* Look for simple, straight skirts or skirts with pleats that can be worn with a variety of jacket styles. You can wear one with the other to extend the number of outfits you have. Unmatching suit looks are becoming more acceptable in many offices, says Ms. )) Cass.
* Consider changing the look of an older suit with a new blouse. Blouses that are in style include what Ms. Morris calls "the L.A. Law look," or the wrap blouse that's seen in designer collections from Donna Karan to Chanel.
A safe bet for interviews is the classic, open-neck look. And a style that's cropping up increasingly on fashion runways is the T-shirt-as-a-dress-up look in fabrics other than cotton.
* Make sure the length of your skirt is just right. "Length is the person's choice," says Ms. Cass. "Short skirts are very in, they should cover their knees but not go way below the knee. If anything, err on the conservative side -- but you don't want to look dowdy."
Consider the coat dress. The coat dress is becoming increasingly acceptable in professional settings and may be less expensive than a suit. "Get a classic color, you can dress it up if you want and you can go from desk to dinner," says Ms. Morris.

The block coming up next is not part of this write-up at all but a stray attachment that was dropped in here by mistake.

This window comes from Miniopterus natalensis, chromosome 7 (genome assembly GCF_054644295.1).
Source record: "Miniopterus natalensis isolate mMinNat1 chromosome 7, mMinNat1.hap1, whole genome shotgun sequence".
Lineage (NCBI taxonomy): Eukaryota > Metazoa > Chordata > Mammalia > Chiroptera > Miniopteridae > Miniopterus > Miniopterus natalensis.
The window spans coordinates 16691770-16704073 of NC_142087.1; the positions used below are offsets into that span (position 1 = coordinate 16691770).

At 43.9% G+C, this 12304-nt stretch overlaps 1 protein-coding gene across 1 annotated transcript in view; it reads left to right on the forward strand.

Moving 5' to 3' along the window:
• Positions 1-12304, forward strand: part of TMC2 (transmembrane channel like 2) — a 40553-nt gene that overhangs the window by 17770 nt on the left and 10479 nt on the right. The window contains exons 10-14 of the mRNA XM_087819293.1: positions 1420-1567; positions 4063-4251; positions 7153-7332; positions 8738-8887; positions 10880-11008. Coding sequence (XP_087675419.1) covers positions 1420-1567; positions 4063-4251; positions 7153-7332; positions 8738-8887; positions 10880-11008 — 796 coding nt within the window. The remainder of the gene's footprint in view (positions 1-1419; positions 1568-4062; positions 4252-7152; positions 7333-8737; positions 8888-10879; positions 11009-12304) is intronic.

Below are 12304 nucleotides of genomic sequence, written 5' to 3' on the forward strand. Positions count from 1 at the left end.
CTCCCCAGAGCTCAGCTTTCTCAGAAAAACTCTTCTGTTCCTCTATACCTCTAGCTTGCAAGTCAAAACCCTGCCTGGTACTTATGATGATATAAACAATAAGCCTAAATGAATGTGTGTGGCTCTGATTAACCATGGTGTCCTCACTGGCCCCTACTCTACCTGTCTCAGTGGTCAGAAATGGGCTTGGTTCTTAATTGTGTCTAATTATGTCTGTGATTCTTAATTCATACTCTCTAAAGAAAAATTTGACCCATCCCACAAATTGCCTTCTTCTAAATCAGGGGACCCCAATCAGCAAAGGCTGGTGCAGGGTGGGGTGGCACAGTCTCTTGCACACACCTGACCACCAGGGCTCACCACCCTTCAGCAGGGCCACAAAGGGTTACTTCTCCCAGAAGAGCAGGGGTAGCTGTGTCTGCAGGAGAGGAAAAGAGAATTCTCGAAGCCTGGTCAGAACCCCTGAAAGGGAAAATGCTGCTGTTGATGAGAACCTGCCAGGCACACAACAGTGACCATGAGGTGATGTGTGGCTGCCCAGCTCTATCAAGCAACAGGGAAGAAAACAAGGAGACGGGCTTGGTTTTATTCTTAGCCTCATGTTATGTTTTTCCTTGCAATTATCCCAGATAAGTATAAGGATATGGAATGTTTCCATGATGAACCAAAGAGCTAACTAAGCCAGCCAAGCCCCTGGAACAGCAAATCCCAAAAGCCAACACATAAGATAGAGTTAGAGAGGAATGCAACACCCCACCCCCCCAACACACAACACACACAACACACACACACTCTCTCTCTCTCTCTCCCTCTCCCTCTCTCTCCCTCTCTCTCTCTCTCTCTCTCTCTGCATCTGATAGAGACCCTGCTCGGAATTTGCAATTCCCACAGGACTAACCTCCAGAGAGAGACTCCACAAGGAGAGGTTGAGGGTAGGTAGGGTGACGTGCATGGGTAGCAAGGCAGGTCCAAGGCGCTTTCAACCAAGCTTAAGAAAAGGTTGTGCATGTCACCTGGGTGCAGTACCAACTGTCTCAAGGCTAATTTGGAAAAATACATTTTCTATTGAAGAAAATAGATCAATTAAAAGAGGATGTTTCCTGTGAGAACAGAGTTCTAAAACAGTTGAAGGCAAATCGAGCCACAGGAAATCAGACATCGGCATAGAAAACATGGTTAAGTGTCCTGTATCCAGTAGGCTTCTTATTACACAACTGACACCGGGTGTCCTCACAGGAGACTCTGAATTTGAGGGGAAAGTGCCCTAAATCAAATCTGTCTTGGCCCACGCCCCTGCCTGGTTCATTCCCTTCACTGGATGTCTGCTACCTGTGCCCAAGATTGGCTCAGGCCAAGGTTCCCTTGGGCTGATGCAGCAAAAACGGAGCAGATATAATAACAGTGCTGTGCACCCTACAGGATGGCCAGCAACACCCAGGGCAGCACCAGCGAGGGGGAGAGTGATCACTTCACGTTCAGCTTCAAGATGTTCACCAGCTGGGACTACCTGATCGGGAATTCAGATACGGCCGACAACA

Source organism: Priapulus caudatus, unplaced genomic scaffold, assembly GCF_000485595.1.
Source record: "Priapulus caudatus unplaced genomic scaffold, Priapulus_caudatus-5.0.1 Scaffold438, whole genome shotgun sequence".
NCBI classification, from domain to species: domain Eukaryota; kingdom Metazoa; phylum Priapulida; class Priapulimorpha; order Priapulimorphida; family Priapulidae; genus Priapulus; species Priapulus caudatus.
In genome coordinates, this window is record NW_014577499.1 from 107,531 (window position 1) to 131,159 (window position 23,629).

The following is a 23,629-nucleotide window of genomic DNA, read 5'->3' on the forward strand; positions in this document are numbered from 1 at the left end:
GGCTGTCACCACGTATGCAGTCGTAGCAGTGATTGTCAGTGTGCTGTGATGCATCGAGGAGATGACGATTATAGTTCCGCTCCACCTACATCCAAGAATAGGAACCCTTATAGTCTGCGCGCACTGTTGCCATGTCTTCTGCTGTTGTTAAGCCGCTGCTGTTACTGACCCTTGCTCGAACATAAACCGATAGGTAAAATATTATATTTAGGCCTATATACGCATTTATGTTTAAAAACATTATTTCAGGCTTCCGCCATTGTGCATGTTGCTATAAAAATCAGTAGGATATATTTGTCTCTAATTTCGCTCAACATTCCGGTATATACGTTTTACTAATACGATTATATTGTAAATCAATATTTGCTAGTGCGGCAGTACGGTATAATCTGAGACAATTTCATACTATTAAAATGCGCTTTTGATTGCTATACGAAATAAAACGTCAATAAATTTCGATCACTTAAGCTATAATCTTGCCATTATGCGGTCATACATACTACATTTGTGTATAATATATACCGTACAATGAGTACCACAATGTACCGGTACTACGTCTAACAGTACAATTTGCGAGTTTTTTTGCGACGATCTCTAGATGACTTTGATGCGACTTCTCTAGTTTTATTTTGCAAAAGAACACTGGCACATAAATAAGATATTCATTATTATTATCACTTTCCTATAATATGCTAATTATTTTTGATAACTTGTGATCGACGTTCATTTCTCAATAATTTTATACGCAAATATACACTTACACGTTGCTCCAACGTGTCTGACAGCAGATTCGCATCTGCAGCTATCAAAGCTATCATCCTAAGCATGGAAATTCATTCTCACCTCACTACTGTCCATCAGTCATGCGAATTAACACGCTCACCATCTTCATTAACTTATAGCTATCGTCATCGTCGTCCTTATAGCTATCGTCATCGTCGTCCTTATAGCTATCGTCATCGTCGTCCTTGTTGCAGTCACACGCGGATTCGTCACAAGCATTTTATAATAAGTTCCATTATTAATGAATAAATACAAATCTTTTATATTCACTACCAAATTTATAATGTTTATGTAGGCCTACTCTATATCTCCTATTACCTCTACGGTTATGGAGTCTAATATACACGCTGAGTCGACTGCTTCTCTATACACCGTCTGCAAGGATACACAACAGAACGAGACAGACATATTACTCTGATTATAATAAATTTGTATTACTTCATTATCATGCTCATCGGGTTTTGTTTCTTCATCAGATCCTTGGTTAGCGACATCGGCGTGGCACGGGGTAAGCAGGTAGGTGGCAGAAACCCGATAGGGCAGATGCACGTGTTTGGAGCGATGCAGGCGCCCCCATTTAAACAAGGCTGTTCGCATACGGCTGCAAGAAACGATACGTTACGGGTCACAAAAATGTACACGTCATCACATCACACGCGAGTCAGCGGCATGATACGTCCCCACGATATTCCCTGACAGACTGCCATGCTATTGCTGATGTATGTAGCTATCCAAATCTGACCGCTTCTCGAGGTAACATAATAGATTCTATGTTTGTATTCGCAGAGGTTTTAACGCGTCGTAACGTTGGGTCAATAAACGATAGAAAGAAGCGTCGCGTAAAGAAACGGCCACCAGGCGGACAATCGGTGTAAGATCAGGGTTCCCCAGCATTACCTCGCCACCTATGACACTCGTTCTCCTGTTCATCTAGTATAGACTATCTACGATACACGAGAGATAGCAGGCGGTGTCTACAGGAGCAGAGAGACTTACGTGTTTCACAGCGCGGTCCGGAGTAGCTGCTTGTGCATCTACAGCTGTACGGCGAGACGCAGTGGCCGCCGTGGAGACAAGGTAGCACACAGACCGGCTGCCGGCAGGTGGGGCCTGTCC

* Just say no to overdone accessories. Say no to dangly earrings, bracelets that clank, rhinestones, fake rubies, etc. . .
Say yes to watches, simple necklaces like pearls or colored beads, says Ms. Cass. Large earrings are fine, as long as they are in proportion to your face and hair.
* Make sure your purse is neat. Don't tramp into your interview with a scratched up, slouchy purse. They're not in style and they don't look professional. If you can't afford a new purse, polish your old one.
For men: * Stick with the basics. Go with a navy or solid gray or a gray basic pinstripe suit -- all three are versatile. "That way you can dress the suit up with a white shirt if the interview calls for it. And if you're in an industry where it's more appropriate to show more color or more interest, switch shirts," says Mr. Weppner of Jos. A. Bank.
* Pay attention to details, make sure your shoes are shined and your
belt and shoes are coordinated. "It doesn't take a lot of money, but it does make a difference."
* Build on the basics. Mr. Weppner suggests buying a gray suit then a blue blazer and a pair of tan pants. Add ties and shirts for variations.